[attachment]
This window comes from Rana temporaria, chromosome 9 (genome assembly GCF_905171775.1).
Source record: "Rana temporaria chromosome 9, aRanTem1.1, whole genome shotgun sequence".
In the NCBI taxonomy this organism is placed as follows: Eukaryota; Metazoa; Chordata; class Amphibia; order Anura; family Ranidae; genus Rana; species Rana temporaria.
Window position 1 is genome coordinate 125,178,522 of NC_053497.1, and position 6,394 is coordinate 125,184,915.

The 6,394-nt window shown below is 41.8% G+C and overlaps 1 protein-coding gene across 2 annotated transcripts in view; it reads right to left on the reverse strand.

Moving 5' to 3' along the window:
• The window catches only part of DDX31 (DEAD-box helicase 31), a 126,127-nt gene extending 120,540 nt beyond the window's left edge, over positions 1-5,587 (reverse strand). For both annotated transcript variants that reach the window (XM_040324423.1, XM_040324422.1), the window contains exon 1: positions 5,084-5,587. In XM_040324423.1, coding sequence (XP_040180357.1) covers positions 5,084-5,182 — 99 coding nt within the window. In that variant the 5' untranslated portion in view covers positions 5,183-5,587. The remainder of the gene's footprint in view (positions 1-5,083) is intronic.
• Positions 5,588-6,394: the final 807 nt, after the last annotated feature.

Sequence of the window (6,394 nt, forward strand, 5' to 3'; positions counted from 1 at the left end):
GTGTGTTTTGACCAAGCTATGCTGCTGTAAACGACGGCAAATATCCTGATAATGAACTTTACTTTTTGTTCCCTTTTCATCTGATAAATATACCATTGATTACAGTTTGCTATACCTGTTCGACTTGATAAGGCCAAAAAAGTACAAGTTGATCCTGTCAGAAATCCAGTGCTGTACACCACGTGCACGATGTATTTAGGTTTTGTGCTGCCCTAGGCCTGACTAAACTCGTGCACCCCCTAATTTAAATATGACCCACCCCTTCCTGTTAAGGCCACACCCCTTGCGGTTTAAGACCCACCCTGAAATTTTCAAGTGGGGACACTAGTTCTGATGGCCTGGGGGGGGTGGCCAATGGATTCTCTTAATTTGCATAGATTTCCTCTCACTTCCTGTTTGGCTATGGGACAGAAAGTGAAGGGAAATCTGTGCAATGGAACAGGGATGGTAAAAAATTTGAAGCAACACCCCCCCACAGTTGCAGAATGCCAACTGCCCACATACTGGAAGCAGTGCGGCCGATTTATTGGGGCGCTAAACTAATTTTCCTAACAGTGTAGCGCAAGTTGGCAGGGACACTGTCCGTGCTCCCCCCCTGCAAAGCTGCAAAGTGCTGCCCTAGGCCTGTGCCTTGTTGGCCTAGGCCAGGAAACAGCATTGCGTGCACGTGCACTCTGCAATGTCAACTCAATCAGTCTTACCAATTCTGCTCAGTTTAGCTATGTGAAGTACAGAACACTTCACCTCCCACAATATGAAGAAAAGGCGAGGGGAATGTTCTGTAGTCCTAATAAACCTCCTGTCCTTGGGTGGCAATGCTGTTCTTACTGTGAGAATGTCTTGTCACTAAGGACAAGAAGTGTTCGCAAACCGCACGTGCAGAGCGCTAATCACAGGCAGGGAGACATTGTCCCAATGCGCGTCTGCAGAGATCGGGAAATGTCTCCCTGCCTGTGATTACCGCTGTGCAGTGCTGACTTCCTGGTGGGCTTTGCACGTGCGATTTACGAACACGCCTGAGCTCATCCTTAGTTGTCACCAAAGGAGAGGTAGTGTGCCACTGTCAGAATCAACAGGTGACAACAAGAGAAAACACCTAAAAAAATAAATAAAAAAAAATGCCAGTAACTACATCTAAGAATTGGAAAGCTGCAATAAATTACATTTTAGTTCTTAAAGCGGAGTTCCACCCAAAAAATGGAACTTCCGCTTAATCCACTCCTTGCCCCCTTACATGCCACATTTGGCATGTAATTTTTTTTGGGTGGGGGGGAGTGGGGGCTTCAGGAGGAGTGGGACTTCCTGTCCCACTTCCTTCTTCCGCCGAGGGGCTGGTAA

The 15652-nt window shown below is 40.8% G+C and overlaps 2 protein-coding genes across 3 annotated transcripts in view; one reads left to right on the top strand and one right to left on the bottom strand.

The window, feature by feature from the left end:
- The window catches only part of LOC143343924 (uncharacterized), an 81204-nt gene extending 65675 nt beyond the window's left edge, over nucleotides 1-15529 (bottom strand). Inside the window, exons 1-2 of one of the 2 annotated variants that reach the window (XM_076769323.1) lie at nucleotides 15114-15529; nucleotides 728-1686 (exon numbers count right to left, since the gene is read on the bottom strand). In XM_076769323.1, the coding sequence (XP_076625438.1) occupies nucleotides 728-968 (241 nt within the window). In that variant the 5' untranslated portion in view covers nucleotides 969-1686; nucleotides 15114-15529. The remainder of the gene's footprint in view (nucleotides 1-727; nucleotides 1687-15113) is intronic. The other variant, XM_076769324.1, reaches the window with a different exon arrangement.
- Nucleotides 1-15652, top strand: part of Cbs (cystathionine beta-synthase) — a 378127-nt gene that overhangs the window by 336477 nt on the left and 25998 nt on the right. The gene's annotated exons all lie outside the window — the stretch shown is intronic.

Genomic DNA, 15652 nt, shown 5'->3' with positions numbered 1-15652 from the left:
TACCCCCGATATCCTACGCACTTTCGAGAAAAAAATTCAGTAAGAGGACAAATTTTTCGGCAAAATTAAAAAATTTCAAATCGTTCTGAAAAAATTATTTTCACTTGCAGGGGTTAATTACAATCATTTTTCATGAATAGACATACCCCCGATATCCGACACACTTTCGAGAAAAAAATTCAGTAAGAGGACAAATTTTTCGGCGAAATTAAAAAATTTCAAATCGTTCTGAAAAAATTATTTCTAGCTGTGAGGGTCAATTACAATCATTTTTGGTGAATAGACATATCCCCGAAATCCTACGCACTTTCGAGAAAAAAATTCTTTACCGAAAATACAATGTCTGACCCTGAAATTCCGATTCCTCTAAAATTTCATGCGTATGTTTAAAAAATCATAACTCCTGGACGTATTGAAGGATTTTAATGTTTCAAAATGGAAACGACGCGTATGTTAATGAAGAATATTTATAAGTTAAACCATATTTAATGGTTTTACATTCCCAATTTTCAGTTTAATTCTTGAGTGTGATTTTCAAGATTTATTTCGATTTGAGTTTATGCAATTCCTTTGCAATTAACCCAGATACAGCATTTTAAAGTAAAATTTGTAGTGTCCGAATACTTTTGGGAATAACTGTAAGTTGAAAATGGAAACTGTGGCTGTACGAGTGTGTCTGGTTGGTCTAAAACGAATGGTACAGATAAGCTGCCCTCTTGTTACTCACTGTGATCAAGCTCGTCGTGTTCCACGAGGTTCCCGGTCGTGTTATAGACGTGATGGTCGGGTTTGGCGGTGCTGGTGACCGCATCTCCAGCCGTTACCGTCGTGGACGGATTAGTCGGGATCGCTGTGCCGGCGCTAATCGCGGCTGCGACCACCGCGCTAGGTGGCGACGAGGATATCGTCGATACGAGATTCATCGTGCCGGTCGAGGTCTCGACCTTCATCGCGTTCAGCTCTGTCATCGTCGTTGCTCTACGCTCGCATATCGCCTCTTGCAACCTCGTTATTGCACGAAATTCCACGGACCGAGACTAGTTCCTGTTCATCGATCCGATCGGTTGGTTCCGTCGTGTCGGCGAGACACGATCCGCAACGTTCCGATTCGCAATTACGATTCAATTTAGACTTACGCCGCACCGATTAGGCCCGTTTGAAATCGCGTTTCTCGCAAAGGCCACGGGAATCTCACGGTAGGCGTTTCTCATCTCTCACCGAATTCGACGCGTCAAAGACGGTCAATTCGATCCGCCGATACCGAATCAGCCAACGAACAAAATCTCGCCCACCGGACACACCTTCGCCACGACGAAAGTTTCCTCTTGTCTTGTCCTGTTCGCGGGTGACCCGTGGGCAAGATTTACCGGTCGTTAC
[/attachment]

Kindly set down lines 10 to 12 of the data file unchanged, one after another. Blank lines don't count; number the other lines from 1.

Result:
GTGTGTTTTGACCAAGCTATGCTGCTGTAAACGACGGCAAATATCCTGATAATGAACTTTACTTTTTGTTCCCTTTTCATCTGATAAATATACCATTGATTACAGTTTGCTATACCTGTTCGACTTGATAAGGCCAAAAAAGTACAAGTTGATCCTGTCAGAAATCCAGTGCTGTACACCACGTGCACGATGTATTTAGGTTTTGTGCTGCCCTAGGCCTGACTAAACTCGTGCACCCCCTAATTTAAATATGACCCACCCCTTCCTGTTAAGGCCACACCCCTTGCGGTTTAAGACCCACCCTGAAATTTTCAAGTGGGGACACTAGTTCTGATGGCCTGGGGGGGGTGGCCAATGGATTCTCTTAATTTGCATAGATTTCCTCTCACTTCCTGTTTGGCTATGGGACAGAAAGTGAAGGGAAATCTGTGCAATGGAACAGGGATGGTAAAAAATTTGAAGCAACACCCCCCCACAGTTGCAGAATGCCAACTGCCCACATACTGGAAGCAGTGCGGCCGATTTATTGGGGCGCTAAACTAATTTTCCTAACAGTGTAGCGCAAGTTGGCAGGGACACTGTCCGTGCTCCCCCCCTGCAAAGCTGCAAAGTGCTGCCCTAGGCCTGTGCCTTGTTGGCCTAGGCCAGGAAACAGCATTGCGTGCACGTGCACTCTGCAATGTCAACTCAATCAGTCTTACCAATTCTGCTCAGTTTAGCTATGTGAAGTACAGAACACTTCACCTCCCACAATATGAAGAAAAGGCGAGGGGAATGTTCTGTAGTCCTAATAAACCTCCTGTCCTTGGGTGGCAATGCTGTTCTTACTGTGAGAATGTCTTGTCACTAAGGACAAGAAGTGTTCGCAAACCGCACGTGCAGAGCGCTAATCACAGGCAGGGAGACATTGTCCCAATGCGCGTCTGCAGAGATCGGGAAATGTCTCCCTGCCTGTGATTACCGCTGTGCAGTGCTGACTTCCTGGTGGGCTTTGCACGTGCGATTTACGAACACGCCTGAGCTCATCCTTAGTTGTCACCAAAGGAGAGGTAGTGTGCCACTGTCAGAATCAACAGGTGACAACAAGAGAAAACACCTAAAAAAATAAATAAAAAAAAATGCCAGTAACTACATCTAAGAATTGGAAAGCTGCAATAAATTACATTTTAGTTCTTAAAGCGGAGTTCCACCCAAAAAATGGAACTTCCGCTTAATCCACTCCTTGCCCCCTTACATGCCACATTTGGCATGTAATTTTTTTTGGGTGGGGGGGAGTGGGGGCTTCAGGAGGAGTGGGACTTCCTGTCCCACTTCCTTCTTCCGCCGAGGGGCTGGTAA

The 15652-nt window shown below is 40.8% G+C and overlaps 2 protein-coding genes across 3 annotated transcripts in view; one reads left to right on the top strand and one right to left on the bottom strand.

The window, feature by feature from the left end: